# Theta representation

In mathematics, the theta representation is a particular representation of the Heisenberg group of quantum mechanics. It gains its name from the fact that the Jacobi theta function is invariant under the action of a discrete subgroup of the Heisenberg group. The representation was popularized by David Mumford.

## Construction

The theta representation is a representation of the continuous Heisenberg group $H_{3}(\mathbb {R} )$  over the field of the real numbers. In this representation, the group elements act on a particular Hilbert space. The construction below proceeds first by defining operators that correspond to the Heisenberg group generators. Next, the Hilbert space on which these act is defined, followed by a demonstration of the isomorphism to the usual representations.

### Group generators

Let f(z) be a holomorphic function, let a and b be real numbers, and let $\tau$  be fixed, but arbitrary complex number in the upper half-plane; that is, so that the imaginary part of $\tau$  is positive. Define the operators Sa and Tb such that they act on holomorphic functions as

$(S_{a}f)(z)=f(z+a)=\exp(a\partial _{z})f(z)$

and

$(T_{b}f)(z)=\exp(i\pi b^{2}\tau +2\pi ibz)f(z+b\tau )=\exp(i\pi b^{2}\tau +2\pi ibz+b\tau \partial _{z})f(z).$

It can be seen that each operator generates a one-parameter subgroup:

$S_{a_{1}}\left(S_{a_{2}}f\right)=\left(S_{a_{1}}\circ S_{a_{2}}\right)f=S_{a_{1}+a_{2}}f$

and

$T_{b_{1}}\left(T_{b_{2}}f\right)=\left(T_{b_{1}}\circ T_{b_{2}}\right)f=T_{b_{1}+b_{2}}f.$

However, S and T do not commute:

$S_{a}\circ T_{b}=\exp(2\pi iab)T_{b}\circ S_{a}.$

Thus we see that S and T together with a unitary phase form a nilpotent Lie group, the (continuous real) Heisenberg group, parametrizable as $H=U(1)\times \mathbb {R} \times \mathbb {R}$  where U(1) is the unitary group.

A general group element $U_{\tau }(\lambda ,a,b)\in H$  then acts on a holomorphic function f(z) as

$U_{\tau }(\lambda ,a,b)f(z)=\lambda (S_{a}\circ T_{b}f)(z)=\lambda \exp(i\pi b^{2}\tau +2\pi ibz)f(z+a+b\tau )$

where $\lambda \in U(1).$  $U(1)=Z(H)$  is the center of H, the commutator subgroup $[H,H]$ . The parameter $\tau$  on $U_{\tau }(\lambda ,a,b)$  serves only to remind that every different value of $\tau$  gives rise to a different representation of the action of the group.

### Hilbert space

The action of the group elements $U_{\tau }(\lambda ,a,b)$  is unitary and irreducible on a certain Hilbert space of functions. For a fixed value of τ, define a norm on entire functions of the complex plane as

$\Vert f\Vert _{\tau }^{2}=\int _{\mathbb {C} }\exp \left({\frac {-2\pi y^{2}}{\Im \tau }}\right)|f(x+iy)|^{2}\ dx\ dy.$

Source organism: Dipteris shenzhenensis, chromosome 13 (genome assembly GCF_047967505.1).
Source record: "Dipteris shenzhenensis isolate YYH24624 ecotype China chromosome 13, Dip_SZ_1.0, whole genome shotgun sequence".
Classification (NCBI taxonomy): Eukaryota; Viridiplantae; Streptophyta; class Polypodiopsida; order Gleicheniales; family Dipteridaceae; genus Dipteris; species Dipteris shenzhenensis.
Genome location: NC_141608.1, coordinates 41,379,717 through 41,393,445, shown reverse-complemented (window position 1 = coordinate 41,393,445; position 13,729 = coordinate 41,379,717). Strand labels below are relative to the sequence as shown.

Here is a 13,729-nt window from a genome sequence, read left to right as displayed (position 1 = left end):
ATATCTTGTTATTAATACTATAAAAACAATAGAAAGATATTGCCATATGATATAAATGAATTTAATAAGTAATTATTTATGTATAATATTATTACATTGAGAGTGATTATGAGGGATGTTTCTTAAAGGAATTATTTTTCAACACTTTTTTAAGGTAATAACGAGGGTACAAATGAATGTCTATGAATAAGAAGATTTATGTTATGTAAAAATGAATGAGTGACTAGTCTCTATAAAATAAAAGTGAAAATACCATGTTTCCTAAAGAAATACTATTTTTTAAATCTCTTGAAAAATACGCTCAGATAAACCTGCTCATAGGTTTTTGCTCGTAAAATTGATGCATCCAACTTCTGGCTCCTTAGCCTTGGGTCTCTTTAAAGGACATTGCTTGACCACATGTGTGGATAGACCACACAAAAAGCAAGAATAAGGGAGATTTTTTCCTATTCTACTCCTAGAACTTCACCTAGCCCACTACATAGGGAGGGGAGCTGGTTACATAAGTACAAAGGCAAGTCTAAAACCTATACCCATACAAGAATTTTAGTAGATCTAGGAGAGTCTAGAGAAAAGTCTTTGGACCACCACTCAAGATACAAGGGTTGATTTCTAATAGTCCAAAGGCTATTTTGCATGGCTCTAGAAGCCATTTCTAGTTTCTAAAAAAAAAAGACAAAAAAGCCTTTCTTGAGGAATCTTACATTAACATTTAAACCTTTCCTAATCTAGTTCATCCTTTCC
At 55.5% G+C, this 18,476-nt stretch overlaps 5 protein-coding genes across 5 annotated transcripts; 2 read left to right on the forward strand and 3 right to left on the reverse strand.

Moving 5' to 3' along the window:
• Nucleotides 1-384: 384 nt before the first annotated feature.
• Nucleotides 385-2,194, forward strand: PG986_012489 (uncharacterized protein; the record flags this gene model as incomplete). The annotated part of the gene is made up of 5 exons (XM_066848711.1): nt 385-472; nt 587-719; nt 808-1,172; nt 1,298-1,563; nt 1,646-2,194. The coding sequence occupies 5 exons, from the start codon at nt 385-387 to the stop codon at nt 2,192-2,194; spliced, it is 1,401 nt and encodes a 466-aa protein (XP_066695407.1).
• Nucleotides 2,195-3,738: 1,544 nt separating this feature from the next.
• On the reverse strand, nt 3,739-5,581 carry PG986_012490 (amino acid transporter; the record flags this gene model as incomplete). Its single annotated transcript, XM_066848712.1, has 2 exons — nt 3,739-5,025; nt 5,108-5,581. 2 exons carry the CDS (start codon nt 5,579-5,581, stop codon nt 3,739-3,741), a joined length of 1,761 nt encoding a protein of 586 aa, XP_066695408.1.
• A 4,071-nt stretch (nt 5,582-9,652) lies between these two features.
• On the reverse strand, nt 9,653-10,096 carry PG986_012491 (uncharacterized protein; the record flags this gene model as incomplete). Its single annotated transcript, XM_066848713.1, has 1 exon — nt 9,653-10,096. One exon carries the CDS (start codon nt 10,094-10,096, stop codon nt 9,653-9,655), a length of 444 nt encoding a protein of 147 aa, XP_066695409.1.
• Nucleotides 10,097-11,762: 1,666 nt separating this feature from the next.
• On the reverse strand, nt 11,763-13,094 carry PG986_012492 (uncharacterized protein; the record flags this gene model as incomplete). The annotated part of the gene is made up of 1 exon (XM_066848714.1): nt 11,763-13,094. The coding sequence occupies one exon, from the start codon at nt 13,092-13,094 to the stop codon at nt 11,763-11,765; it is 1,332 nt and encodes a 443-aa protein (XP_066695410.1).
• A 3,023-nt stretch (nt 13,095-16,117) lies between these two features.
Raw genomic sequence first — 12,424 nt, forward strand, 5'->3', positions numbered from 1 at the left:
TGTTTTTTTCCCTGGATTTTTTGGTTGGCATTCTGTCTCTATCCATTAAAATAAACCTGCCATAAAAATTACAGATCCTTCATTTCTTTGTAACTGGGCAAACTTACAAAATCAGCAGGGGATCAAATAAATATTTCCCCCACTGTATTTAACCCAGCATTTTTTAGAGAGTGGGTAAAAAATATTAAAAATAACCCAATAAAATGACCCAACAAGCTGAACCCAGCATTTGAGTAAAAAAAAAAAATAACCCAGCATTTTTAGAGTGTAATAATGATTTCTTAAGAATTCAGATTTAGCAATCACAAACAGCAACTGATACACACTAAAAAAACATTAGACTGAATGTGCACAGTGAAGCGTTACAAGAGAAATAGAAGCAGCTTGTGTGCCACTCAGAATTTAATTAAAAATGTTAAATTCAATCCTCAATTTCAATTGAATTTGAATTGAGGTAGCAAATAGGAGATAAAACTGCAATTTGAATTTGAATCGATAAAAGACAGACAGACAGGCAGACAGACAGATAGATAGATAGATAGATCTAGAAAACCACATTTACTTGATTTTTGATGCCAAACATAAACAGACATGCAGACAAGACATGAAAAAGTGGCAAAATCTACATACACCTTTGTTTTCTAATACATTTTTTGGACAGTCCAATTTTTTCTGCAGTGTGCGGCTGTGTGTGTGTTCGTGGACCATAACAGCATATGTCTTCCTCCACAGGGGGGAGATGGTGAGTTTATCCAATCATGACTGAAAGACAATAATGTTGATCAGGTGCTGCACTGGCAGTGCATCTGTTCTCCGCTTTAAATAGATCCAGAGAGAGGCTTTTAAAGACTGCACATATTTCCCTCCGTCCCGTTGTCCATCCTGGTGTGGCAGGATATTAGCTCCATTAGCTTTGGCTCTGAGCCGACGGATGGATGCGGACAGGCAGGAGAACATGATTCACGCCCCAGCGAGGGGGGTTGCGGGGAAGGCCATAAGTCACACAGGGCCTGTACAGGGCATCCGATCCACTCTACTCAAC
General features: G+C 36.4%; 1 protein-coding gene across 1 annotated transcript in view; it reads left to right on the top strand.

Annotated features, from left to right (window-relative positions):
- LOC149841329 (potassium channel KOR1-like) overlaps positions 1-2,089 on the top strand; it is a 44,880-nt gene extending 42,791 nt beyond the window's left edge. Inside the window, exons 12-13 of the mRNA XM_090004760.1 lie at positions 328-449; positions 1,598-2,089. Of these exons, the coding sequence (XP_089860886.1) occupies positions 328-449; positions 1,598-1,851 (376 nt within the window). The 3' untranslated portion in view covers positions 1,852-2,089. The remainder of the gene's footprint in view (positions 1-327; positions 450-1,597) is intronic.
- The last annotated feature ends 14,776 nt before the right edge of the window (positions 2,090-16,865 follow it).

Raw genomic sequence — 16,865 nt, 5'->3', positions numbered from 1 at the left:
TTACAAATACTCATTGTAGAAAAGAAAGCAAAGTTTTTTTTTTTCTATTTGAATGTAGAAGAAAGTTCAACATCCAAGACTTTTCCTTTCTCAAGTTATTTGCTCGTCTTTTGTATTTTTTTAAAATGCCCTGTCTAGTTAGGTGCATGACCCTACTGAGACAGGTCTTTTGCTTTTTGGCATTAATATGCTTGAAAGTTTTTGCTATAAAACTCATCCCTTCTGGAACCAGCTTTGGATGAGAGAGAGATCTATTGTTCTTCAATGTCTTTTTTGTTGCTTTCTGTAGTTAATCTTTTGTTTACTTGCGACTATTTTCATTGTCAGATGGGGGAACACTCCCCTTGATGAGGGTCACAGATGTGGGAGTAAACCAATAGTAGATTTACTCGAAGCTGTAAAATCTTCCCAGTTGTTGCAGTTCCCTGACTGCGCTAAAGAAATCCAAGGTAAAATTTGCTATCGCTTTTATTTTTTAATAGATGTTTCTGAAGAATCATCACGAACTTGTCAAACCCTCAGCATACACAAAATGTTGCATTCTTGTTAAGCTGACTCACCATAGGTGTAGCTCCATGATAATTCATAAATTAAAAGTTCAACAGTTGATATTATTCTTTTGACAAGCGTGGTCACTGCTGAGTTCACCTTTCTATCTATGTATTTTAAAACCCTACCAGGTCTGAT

Here, $\Im \tau$  is the imaginary part of $\tau$  and the domain of integration is the entire complex plane. Let ${\mathcal {H}}_{\tau }$  be the set of entire functions f with finite norm. The subscript $\tau$  is used only to indicate that the space depends on the choice of parameter $\tau$ . This ${\mathcal {H}}_{\tau }$  forms a Hilbert space. The action of $U_{\tau }(\lambda ,a,b)$  given above is unitary on ${\mathcal {H}}_{\tau }$ , that is, $U_{\tau }(\lambda ,a,b)$  preserves the norm on this space. Finally, the action of $U_{\tau }(\lambda ,a,b)$  on ${\mathcal {H}}_{\tau }$  is irreducible.

This norm is closely related to that used to define Segal–Bargmann space[citation needed].

## Isomorphism

The above theta representation of the Heisenberg group is isomorphic to the canonical Weyl representation of the Heisenberg group. In particular, this implies that ${\mathcal {H}}_{\tau }$  and $L^{2}(\mathbb {R} )$  are isomorphic as H-modules. Let

$M(a,b,c)={\begin{bmatrix}1&a&c\\0&1&b\\0&0&1\end{bmatrix}}$

stand for a general group element of $H_{3}(\mathbb {R} ).$  In the canonical Weyl representation, for every real number h, there is a representation $\rho _{h}$  acting on $L^{2}(\mathbb {R} )$  as

$\rho _{h}(M(a,b,c))\psi (x)=\exp(ibx+ihc)\psi (x+ha)$

for $x\in \mathbb {R}$  and $\psi \in L^{2}(\mathbb {R} ).$

Here, h is Planck's constant. Each such representation is unitarily inequivalent. The corresponding theta representation is:

$M(a,0,0)\to S_{ah}$
$M(0,b,0)\to T_{b/2\pi }$
$M(0,0,c)\to e^{ihc}$

## Discrete subgroup

Define the subgroup $\Gamma _{\tau }\subset H_{\tau }$  as

$\Gamma _{\tau }=\{U_{\tau }(1,a,b)\in H_{\tau }:a,b\in \mathbb {Z} \}.$

The Jacobi theta function is defined as

$\vartheta (z;\tau )=\sum _{n=-\infty }^{\infty }\exp(\pi in^{2}\tau +2\pi inz).$

It is an entire function of z that is invariant under $\Gamma _{\tau }.$  This follows from the properties of the theta function:

$\vartheta (z+1;\tau )=\vartheta (z;\tau )$

and

$\vartheta (z+a+b\tau ;\tau )=\exp(-\pi ib^{2}\tau -2\pi ibz)\vartheta (z;\tau )$

when a and b are integers. It can be shown that the Jacobi theta is the unique such function.